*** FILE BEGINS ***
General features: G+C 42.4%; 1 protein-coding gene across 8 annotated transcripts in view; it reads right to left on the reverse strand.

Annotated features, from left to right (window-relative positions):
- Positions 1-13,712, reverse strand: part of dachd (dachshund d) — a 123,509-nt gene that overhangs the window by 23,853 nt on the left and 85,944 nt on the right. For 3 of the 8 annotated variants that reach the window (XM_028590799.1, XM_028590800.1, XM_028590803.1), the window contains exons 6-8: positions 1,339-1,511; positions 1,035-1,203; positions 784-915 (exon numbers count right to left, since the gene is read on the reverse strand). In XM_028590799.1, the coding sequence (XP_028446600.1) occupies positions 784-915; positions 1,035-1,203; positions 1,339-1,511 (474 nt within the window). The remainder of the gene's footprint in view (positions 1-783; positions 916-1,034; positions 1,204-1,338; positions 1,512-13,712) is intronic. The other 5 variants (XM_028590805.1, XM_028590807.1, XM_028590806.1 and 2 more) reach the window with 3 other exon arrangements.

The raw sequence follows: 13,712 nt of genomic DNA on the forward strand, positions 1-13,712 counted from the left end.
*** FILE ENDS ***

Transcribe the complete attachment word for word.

General features: G+C 42.4%; 1 protein-coding gene across 8 annotated transcripts in view; it reads right to left on the reverse strand.

Annotated features, from left to right (window-relative positions):
- Positions 1-13,712, reverse strand: part of dachd (dachshund d) — a 123,509-nt gene that overhangs the window by 23,853 nt on the left and 85,944 nt on the right. For 3 of the 8 annotated variants that reach the window (XM_028590799.1, XM_028590800.1, XM_028590803.1), the window contains exons 6-8: positions 1,339-1,511; positions 1,035-1,203; positions 784-915 (exon numbers count right to left, since the gene is read on the reverse strand). In XM_028590799.1, the coding sequence (XP_028446600.1) occupies positions 784-915; positions 1,035-1,203; positions 1,339-1,511 (474 nt within the window). The remainder of the gene's footprint in view (positions 1-783; positions 916-1,034; positions 1,204-1,338; positions 1,512-13,712) is intronic. The other 5 variants (XM_028590805.1, XM_028590807.1, XM_028590806.1 and 2 more) reach the window with 3 other exon arrangements.

The raw sequence follows: 13,712 nt of genomic DNA on the forward strand, positions 1-13,712 counted from the left end.